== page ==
Can Social Media Bring Families Together

Can social media bring families together

While many experts are advising family members to put down their smartphones and tablets to spend time with family, I’d like to suggest including social media in family time.

As media players are becoming “must have” devices, it’s common to see kids and even parents sitting in different rooms of the house connecting to some form of social media.  It is true that some people are so addicted to keeping up with social media that they spend little time in face to face conversation and interaction.

Social media doesn’t have to be known as the home wrecker

Families have a unique opportunity to help each other manage social media in a healthy way.  Just as parents manage their kids’ Internet time, families can manage and balance social media with real-time interactions.

But how do you do that when your family members are glued to their media devices? As a therapist, I learned to meet the client where they are.  Sharing things in common can quickly start up an engaging conversation. Remarkably, family members of all ages have something in common. Statistics from show people of all ages are social network users – even grandma!

Here are 6 Ideas that include social media into family time

1. Why not include the family in taking a YouTube challenge 

Dad’s took part in the Cheerio Challenge 2016 by stacking cheerios on the heads of their sleeping baby. Last year’s ice bucket challenge was a big hit. Try the “make me laugh” challenge where one person takes a sip of water and another person tries to make her/him laugh.  Or create your own YouTube challenge. Of course, moms & dads need to approve the challenge keeping safety and age appropriateness in mind.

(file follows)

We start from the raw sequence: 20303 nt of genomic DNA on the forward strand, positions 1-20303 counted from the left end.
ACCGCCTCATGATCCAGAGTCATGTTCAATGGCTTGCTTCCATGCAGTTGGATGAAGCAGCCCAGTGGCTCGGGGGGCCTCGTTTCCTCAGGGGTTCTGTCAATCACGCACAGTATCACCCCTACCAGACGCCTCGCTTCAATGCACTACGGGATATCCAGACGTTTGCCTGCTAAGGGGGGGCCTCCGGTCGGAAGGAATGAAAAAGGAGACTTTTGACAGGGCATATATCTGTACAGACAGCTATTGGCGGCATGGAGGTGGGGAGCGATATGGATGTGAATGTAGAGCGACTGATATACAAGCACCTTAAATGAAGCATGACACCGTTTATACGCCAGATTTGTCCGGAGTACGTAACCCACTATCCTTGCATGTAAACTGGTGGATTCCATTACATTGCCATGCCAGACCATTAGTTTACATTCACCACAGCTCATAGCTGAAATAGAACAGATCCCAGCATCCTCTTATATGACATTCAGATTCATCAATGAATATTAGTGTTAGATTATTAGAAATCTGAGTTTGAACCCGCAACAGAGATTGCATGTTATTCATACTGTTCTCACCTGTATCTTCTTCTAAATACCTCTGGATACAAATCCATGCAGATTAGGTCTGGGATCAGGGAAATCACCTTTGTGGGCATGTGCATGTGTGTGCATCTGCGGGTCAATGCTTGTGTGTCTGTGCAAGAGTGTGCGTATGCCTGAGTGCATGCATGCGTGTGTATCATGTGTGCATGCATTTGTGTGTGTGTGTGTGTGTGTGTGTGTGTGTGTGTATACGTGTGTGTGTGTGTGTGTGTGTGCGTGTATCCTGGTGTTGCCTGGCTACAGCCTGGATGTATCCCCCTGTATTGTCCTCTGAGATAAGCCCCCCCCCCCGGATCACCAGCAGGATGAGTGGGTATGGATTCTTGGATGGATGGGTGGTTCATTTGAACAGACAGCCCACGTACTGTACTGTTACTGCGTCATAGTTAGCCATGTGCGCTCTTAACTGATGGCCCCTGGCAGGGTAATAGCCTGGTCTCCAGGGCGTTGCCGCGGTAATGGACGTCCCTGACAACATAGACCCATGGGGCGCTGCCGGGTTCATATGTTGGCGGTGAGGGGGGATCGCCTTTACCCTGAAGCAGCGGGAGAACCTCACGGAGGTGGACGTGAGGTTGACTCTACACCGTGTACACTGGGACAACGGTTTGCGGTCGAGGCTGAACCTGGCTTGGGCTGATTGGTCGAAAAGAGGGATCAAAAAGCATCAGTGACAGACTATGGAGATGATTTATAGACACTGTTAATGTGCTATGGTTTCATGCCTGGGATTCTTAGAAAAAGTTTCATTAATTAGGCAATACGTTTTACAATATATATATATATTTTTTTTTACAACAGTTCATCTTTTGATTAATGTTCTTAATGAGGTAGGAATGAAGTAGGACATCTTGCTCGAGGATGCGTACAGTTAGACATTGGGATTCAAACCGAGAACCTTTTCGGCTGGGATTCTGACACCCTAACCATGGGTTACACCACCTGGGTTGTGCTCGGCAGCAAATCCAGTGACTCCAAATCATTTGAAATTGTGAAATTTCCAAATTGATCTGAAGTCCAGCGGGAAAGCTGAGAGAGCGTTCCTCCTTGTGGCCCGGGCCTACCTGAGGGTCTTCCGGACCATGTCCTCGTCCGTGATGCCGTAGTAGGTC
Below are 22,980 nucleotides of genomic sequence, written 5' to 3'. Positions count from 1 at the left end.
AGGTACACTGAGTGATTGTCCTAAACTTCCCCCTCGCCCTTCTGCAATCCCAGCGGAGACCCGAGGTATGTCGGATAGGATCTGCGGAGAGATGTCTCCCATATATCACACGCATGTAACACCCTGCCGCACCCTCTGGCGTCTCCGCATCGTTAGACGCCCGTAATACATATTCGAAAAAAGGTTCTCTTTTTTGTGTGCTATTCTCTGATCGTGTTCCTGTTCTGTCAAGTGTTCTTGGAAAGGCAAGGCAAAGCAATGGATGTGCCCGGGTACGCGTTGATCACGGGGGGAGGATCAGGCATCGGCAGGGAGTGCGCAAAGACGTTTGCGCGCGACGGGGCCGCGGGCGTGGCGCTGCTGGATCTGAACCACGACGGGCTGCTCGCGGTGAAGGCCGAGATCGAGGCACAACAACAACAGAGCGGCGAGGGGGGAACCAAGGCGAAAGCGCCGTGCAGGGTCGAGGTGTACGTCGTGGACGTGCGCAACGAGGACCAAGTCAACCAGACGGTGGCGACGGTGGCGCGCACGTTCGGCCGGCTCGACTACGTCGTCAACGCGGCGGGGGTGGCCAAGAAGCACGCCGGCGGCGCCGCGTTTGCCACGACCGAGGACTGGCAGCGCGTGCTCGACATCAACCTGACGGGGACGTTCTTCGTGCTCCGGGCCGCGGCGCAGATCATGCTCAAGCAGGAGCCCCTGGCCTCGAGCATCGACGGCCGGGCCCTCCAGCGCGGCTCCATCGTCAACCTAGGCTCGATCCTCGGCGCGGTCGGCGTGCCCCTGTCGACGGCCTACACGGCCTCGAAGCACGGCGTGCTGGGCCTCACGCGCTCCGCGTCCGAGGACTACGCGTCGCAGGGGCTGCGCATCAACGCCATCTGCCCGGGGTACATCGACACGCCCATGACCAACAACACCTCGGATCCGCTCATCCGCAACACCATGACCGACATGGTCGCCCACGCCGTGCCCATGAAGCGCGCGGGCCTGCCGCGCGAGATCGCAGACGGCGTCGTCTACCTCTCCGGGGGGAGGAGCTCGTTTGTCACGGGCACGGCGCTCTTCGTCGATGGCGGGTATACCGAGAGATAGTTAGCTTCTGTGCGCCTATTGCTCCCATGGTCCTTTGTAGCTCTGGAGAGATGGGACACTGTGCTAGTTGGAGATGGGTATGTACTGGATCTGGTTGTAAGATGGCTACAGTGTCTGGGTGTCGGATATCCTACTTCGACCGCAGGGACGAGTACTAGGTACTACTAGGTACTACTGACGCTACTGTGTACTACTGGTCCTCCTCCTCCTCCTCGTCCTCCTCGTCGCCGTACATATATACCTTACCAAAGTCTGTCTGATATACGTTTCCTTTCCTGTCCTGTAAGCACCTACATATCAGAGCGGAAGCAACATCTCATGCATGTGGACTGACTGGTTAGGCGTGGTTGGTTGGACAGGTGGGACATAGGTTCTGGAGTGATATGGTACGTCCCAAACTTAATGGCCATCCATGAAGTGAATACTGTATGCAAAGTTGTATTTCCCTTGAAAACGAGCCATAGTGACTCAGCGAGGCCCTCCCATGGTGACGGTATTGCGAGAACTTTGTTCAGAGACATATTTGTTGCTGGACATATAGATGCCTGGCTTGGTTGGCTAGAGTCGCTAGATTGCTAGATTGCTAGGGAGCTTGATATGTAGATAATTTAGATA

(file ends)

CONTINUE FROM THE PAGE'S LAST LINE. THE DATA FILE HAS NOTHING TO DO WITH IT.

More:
2. Have you ever stretched the truth?

Here’s a challenge to come clean and share a “refreshingly honest moment” with your family. Share your story on @HonestTea’s Facebook or tweet it to #RefreshinglyHonest truth to win a trip to Hawaii.  This project was created as an invitation to people to be a little more truthful about being a little less truthful.  It shows us that everyone is “perfectly imperfect.”

3. Create updated family pictures (one silly and one serious) and post it on Facebook

Remember, there is a safety concern when posting pictures of children.  Sadly, pictures can be stolen and used without your permission.  Remember to take the proper precautions when posting pictures such as setting privacy controls to custom.  This will allow only your selection of family and friends to view them.

4. Get out the popcorn and have a slide show

Years ago, I remember watching slide shows of family vacations and as I grew up, I watched VCR tapes (remember them?) of home movies when the kids were little.  Today, we post these moments on FaceBook, Twitter and Instagram. Check out family and friends’ posts. It might be fun to make a family project by organizing these pictures and create a modern day slideshow. This past April, my daughter got married!  I’m still finding wedding pictures on sites from our family and friends.  I’ve gathered some of these pictures for my own photo library and I’m currently choosing the best pictures to print for a scrapbook.

5. Use Instagram to compete in a fun scavenger hunt

Create a list of items that players need to find and have them compete to photograph and upload as many as possible before meeting back in the living room. Maybe it can be themed such as finding all the faucets in the house, or how many animals can you find around your home (or neighborhood). Don’t forget to set a time limit and parameter for searching.

6. Use Twitter for this hilarious site @YouAreDogNow

Just send a pic or yourself or your family, and they will make you look like your dog twin. Share laughs with family. 

Safety first

These projects can also be a great way to start talking about the dangers of social media.  Each person in the family can take part in establishing family guidelines to keep each other safe while staying connected with friends and family.

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Jane Simmons
Counselor, LMHC
Jane is an LMHC from Florida. She attained a masters degree in Mental Health Counseling. Her goal is to help people work through emotional and cognitive challenges by forming a personal individualized plan. She specializes in complementary and alternative therapeutic techniques like mindfulness, biofeedback and hypnotherapy.

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